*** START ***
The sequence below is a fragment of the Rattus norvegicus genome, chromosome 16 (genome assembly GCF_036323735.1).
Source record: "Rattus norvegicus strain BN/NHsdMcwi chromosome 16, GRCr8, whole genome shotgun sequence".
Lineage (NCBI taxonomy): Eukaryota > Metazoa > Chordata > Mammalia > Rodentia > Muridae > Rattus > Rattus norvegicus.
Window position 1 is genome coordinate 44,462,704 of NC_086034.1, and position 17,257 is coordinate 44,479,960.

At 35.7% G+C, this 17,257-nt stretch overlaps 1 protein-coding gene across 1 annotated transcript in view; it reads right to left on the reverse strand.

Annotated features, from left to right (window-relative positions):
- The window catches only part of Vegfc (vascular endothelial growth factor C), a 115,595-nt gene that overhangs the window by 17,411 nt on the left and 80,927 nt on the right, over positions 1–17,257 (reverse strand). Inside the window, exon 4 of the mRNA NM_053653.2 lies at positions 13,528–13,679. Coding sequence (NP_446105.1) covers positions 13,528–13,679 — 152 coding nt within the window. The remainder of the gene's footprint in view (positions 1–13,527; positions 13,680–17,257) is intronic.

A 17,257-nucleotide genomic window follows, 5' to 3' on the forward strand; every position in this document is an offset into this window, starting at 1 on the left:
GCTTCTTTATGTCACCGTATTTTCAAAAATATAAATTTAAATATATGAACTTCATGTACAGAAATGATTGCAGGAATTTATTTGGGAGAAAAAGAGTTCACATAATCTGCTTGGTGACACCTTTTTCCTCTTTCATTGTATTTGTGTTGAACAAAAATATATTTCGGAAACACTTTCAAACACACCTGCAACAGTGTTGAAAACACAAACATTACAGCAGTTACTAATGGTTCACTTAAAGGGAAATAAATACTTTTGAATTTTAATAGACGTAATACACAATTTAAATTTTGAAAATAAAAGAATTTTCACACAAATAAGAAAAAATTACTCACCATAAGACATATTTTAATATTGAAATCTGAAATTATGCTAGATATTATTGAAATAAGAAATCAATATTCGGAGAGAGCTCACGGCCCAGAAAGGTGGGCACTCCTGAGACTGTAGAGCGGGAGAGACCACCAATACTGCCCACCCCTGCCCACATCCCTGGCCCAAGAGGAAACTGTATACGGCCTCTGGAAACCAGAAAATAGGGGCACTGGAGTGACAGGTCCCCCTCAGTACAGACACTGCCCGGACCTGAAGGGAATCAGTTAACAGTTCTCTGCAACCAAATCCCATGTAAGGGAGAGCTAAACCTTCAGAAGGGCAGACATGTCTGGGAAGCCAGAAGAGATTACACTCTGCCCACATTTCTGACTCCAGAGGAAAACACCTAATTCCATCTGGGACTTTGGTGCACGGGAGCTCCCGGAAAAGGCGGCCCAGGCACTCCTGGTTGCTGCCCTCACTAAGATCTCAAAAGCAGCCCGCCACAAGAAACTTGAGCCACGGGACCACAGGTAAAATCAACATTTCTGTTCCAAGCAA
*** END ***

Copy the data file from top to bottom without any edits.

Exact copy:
The sequence below is a fragment of the Rattus norvegicus genome, chromosome 16 (genome assembly GCF_036323735.1).
Source record: "Rattus norvegicus strain BN/NHsdMcwi chromosome 16, GRCr8, whole genome shotgun sequence".
Lineage (NCBI taxonomy): Eukaryota > Metazoa > Chordata > Mammalia > Rodentia > Muridae > Rattus > Rattus norvegicus.
Window position 1 is genome coordinate 44,462,704 of NC_086034.1, and position 17,257 is coordinate 44,479,960.

At 35.7% G+C, this 17,257-nt stretch overlaps 1 protein-coding gene across 1 annotated transcript in view; it reads right to left on the reverse strand.

Annotated features, from left to right (window-relative positions):
- The window catches only part of Vegfc (vascular endothelial growth factor C), a 115,595-nt gene that overhangs the window by 17,411 nt on the left and 80,927 nt on the right, over positions 1–17,257 (reverse strand). Inside the window, exon 4 of the mRNA NM_053653.2 lies at positions 13,528–13,679. Coding sequence (NP_446105.1) covers positions 13,528–13,679 — 152 coding nt within the window. The remainder of the gene's footprint in view (positions 1–13,527; positions 13,680–17,257) is intronic.

A 17,257-nucleotide genomic window follows, 5' to 3' on the forward strand; every position in this document is an offset into this window, starting at 1 on the left:
GCTTCTTTATGTCACCGTATTTTCAAAAATATAAATTTAAATATATGAACTTCATGTACAGAAATGATTGCAGGAATTTATTTGGGAGAAAAAGAGTTCACATAATCTGCTTGGTGACACCTTTTTCCTCTTTCATTGTATTTGTGTTGAACAAAAATATATTTCGGAAACACTTTCAAACACACCTGCAACAGTGTTGAAAACACAAACATTACAGCAGTTACTAATGGTTCACTTAAAGGGAAATAAATACTTTTGAATTTTAATAGACGTAATACACAATTTAAATTTTGAAAATAAAAGAATTTTCACACAAATAAGAAAAAATTACTCACCATAAGACATATTTTAATATTGAAATCTGAAATTATGCTAGATATTATTGAAATAAGAAATCAATATTCGGAGAGAGCTCACGGCCCAGAAAGGTGGGCACTCCTGAGACTGTAGAGCGGGAGAGACCACCAATACTGCCCACCCCTGCCCACATCCCTGGCCCAAGAGGAAACTGTATACGGCCTCTGGAAACCAGAAAATAGGGGCACTGGAGTGACAGGTCCCCCTCAGTACAGACACTGCCCGGACCTGAAGGGAATCAGTTAACAGTTCTCTGCAACCAAATCCCATGTAAGGGAGAGCTAAACCTTCAGAAGGGCAGACATGTCTGGGAAGCCAGAAGAGATTACACTCTGCCCACATTTCTGACTCCAGAGGAAAACACCTAATTCCATCTGGGACTTTGGTGCACGGGAGCTCCCGGAAAAGGCGGCCCAGGCACTCCTGGTTGCTGCCCTCACTAAGATCTCAAAAGCAGCCCGCCACAAGAAACTTGAGCCACGGGACCACAGGTAAAATCAACATTTCTGTTCCAAGCAA